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Why Dallas needs to be a wake-up call about Ebola

Director of the Centers for Disease Control and Prevention Tom Frieden
Director of the Centers for Disease Control and Prevention Tom Frieden
Alex Wong/Getty Images

When the first Ebola patient diagnosed in the US arrived at a Dallas hospital, Texas Health commissioner David Lakey exuded a cool confidence about the situation. "This is not West Africa," he said at a press conference. Texas Presbyterian could deal with the case because, as Lakey put it, "This is a very sophisticated city, a very sophisticated hospital."

Since then, we have learned that Texas Presbyterian was not nearly sophisticated enough. Its botched handling should be a warning: American hospitals are not ready to safely care for Ebola patients. 

Texas Presbyterian may be "considered the
Neiman Marcus of hospitals" but it miserably failed the Ebola test. And what's disturbing is that it seems other hospitals are missing the lesson from Dallas.

The Dallas wake-up call

Day after day, new details emerge about the fumbling of "patient zero" Thomas Duncan's case. First, there was the failure to diagnose the Liberian national on his initial hospital visit, which not only delayed his care and may have increased his risk of death, but also sent him back to the community and to his family's small apartment while he was infectious.

Then, there was the news that those caring for Duncan for several days before he was diagnosed — including two Texas nurses who now have Ebola — didn't wear full protective gear and had their skin exposed to his contagious bodily fluids. Yes, we didn't know Duncan had Ebola at the time. But this was also a patient who just arrived from the Ebola hot zone with a fever, projectile vomiting, and diarrhea, a patient who became so overwhelmed by the virus, he died days later, on October 8.

We learned on Wednesday that one of the nurses took a Cleveland-Dallas flight, which had been approved by the CDC, while she was running a low-grade fever the day before she was diagnosed.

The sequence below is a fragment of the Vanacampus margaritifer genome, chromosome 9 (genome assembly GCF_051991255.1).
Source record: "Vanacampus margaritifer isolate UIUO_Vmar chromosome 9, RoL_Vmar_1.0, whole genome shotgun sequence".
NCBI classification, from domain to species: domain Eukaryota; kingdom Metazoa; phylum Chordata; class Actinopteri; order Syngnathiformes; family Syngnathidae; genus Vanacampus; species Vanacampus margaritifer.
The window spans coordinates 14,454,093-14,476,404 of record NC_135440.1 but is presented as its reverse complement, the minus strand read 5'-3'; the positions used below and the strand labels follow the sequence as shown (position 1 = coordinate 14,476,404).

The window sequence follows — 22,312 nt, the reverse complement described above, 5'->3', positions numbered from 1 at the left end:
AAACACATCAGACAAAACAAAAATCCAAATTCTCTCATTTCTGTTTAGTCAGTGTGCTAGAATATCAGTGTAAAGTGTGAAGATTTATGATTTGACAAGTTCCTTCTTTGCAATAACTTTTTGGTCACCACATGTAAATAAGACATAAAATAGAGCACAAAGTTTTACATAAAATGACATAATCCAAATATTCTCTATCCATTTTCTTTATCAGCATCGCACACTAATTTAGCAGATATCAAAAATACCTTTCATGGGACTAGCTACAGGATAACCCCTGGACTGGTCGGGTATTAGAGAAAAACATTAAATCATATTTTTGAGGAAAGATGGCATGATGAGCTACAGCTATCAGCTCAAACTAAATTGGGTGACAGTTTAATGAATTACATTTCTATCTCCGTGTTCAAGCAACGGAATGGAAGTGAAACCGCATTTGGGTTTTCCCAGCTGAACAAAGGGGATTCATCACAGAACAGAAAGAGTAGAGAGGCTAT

Yesterday, at a Congressional hearing about Ebola, we also learned that staff at the hospital got no in-person training in how to care for Ebola patients. This, despite the international attention on Dallas and the months of warnings from public-health officials that hospitals in the US need to be ready to handle Ebola patients.

Briana Aguirre, the first Texas nurse to speak publicly, echoed that lack of preparedness. On the Today Show, she said the nurses at her hospital never talked about Ebola before Duncan arrived, and only received an optional seminar about the disease. What's worse, her neck was exposed while she was caring for an Ebola patient, the infected nurse Nina Pham. "On the second week of an Ebola crisis at my hospital the only gear they're offering us at that time... is gear that is allowing our necks to be uncovered." She voiced her concerns to hospital officials and the CDC and they fell on deaf ears. 

When asked whether she'd go to Texas Presbyterian for treatment of Ebola, she said, "Knowing what I know, I would try anything and everything to refuse to go there to be treated."

Nurses say US hospitals have no Ebola protocol in place

The National Nurses United, America's largest nurses' union, recently surveyed more than 700 of its members from across the US. They found that the overwhelming majority of nurses in this sample reported that they are ill-equipped for Ebola.

Like the nurses in Dallas, they have not received hands-on training in how to don and doff protective gear and deal with an Ebola patient, should one turn up. Eighty percent of their hospitals don't have Ebola protocols in place, and a third of respondents said they don't have the CDC-recommended supplies (eye goggles, fluid-resistant gowns) necessary to treat an Ebola patient safely.